The last act before the break was Rex Smith who’d had a big hit with “You take my Breath Away” and shared he’d sung a duet with Rachel Sweet titled “Everlasting Love” and had been in the Broadway production of Grease. I had seen the movie, enjoyed it, and when he did a couple of songs from that film, he was really all over the stage and seemed in pretty good shape. He even had a group of women who were apparently in his fan club and wore special lanyards to the concert. He dedicated one to them and they all stood up, fanning themselves and screaming out, like they were still teenagers. I rolled my eyes at Evelyn and she laughed. She pointed to another group of women a couple of rows in front of us who kept pulling up photos of the stars when they were young and comparing them to how they looked now, and while Rex Smith looked like one of the brothers Gibb when he was younger with long hair, he didn’t seem to look much different to me, but then I often imagine myself to look the same as I always have, too, when in reality, I don’t. At my last high school reunion, I kept driving through the parking lot at the football tail gate because I couldn’t find my group when Evelyn finally said, “That’s them over there.” I’d said, “That can’t be them. Those people look old.” She said, “Well, what in the world do you expect? It has been forty years.”
At the break, we met Tom Garrett from The Classics IV, Pepe Cardona from Alive and Kickin’, and Denis Tufano from the Buckinghams and had our photos taken with our daughter’s phone. I noted the fan club of women hovering around Rex Smith, one of them lingering after the singer had signed, taken photos, and hugged each. She eased up to him and said something and I noticed she whispered in his ear. I nudged Evelyn to watch and she looked that way. He shook his head back and forth, whispered something to her, and tears came in her eyes, causing her mascara to run black down her face.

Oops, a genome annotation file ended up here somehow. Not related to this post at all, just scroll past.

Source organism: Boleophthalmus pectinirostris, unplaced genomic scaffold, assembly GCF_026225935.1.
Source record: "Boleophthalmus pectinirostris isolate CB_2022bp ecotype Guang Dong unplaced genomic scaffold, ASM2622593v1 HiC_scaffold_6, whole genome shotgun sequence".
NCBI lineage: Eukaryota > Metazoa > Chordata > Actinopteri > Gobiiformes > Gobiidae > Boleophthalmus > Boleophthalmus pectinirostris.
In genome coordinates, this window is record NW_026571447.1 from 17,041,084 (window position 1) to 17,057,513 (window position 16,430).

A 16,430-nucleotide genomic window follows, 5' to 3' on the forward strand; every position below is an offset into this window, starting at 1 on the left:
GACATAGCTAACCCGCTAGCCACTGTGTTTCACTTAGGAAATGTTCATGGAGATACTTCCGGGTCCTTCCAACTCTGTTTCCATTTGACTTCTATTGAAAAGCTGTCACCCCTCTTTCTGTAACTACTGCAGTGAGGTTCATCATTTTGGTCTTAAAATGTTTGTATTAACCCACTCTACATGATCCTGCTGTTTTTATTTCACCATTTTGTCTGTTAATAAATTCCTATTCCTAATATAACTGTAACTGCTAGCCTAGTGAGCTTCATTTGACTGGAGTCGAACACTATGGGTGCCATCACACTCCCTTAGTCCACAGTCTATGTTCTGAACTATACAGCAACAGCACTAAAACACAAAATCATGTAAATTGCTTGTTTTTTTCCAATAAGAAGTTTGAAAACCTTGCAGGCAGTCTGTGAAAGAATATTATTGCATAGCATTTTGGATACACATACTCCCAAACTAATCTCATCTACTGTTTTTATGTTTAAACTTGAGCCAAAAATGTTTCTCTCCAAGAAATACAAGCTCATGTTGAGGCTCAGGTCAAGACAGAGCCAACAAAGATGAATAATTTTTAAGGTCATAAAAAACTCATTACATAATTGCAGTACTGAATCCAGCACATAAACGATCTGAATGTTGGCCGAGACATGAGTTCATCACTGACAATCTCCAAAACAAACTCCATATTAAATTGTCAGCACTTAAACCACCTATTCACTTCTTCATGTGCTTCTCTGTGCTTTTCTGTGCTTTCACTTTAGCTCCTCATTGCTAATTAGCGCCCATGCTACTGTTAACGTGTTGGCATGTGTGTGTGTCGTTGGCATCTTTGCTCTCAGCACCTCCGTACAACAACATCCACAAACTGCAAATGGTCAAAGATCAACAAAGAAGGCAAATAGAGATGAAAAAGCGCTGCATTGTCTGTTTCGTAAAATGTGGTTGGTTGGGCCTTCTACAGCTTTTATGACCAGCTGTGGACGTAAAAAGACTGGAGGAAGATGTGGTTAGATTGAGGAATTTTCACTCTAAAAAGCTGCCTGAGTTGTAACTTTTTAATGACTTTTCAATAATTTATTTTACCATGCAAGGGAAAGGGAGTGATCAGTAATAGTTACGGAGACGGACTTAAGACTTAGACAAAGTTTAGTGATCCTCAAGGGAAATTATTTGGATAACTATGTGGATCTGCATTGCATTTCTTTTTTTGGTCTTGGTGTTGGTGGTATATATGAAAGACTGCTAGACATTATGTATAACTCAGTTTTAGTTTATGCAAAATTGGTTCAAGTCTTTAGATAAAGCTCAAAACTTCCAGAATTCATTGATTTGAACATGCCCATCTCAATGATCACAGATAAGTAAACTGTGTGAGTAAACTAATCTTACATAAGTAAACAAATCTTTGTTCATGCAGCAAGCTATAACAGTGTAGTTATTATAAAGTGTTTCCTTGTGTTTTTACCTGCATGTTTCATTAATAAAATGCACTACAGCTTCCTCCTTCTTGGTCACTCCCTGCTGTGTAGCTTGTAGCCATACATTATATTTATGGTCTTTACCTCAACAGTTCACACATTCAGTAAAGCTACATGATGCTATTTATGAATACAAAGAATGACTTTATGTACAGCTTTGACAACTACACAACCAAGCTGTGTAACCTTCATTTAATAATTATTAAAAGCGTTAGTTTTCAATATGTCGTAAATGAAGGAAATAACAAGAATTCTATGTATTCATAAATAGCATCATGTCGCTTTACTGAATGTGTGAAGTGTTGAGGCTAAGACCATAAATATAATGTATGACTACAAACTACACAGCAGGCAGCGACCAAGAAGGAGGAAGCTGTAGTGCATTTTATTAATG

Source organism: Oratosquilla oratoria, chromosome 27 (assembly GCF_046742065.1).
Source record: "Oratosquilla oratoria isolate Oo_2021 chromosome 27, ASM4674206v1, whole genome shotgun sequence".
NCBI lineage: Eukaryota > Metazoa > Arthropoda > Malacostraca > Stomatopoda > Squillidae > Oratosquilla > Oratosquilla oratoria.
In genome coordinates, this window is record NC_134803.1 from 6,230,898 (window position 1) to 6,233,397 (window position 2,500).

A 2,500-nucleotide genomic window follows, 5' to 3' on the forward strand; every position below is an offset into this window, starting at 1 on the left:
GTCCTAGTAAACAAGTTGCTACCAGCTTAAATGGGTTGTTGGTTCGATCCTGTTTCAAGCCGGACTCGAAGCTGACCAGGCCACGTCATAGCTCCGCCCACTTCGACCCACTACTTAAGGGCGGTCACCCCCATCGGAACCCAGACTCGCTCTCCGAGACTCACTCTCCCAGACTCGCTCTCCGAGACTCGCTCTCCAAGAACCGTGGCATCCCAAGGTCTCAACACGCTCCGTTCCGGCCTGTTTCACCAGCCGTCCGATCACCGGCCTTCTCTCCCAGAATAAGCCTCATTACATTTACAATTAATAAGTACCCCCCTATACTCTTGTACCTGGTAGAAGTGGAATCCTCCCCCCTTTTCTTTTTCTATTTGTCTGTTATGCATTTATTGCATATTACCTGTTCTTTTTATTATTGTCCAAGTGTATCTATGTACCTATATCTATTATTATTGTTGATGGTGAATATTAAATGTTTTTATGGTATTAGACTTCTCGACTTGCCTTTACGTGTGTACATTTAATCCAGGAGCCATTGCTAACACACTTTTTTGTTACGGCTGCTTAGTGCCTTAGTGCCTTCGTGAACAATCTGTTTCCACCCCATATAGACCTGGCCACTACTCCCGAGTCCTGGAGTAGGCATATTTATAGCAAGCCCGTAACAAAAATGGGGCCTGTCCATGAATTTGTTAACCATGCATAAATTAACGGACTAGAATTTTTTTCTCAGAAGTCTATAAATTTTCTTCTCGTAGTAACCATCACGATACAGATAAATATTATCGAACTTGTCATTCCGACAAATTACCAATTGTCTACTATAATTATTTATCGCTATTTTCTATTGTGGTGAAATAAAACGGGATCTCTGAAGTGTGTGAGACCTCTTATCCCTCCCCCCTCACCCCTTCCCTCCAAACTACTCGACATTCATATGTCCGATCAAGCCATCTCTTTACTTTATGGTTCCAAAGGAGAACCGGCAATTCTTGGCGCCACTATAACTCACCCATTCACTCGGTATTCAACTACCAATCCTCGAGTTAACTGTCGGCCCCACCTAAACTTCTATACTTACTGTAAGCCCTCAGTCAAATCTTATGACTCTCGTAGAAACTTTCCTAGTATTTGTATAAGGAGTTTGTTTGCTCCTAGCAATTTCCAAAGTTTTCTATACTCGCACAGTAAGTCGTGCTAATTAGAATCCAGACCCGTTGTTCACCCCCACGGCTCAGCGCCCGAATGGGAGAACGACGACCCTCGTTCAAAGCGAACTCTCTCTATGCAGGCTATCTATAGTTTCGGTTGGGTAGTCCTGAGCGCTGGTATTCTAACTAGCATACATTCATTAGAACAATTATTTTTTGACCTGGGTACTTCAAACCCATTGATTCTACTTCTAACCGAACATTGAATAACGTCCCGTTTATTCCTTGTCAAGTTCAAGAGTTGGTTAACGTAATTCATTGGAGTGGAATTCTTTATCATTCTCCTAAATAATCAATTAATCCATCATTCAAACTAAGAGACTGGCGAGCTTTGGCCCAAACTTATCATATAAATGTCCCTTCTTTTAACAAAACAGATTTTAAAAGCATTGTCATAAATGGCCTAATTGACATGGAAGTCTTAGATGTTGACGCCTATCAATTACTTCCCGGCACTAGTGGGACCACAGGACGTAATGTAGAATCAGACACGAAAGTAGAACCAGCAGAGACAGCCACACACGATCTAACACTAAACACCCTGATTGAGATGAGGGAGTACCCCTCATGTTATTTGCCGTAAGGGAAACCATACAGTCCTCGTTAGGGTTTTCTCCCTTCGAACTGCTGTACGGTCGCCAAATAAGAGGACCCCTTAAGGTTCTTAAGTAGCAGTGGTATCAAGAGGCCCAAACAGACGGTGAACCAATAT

She wiped with a tissue and moved away into the crowd. I wondered if she’d invited him for coffee and desert after the show, maybe asked about breakfast the next morning. I wondered if she’d even tried to get him to go out with her, maybe go home with her. I wondered if she’d been with him when she was younger, maybe that was her reason for still being a fan. Whatever she’d said, he turned her down or didn’t remember, and it must have hurt her. I felt a little bad for her, but knew that just because the singers can be with fans in their homes, cars, and showers through their music doesn’t mean they want to be there in person.
The rest of the performances went off without a hitch, even though one of them wasn’t sure which song was after his first one and someone had to remind him. He’d made a joke about it, and I felt like the audience could relate and appreciate his lapse of memory. In fact, near the end of the show after the three of us had split a box of popcorn, I remembered I’d forgotten to tell Mr. Tillotson about the fish oil, but I figured he had his own Earth angel to tell him.
Niles Reddick is author of the novel Pulitzer nominated Drifting too far from the Shore, a collection Road Kill Art and Other Oddities, and a novella Lead Me Home. His work has been featured in eleven anthologies/collections and in over a hundred and fifty literary magazines all over the world including PIF, Drunk Monkeys, Spelk, Cheap Pop, The Dead Mule School of Southern Literature, Slice of Life, Faircloth Review, With Painted Words, among many others. His new collection Reading the Coffee Grounds was just released. His website is www.nilesreddick.com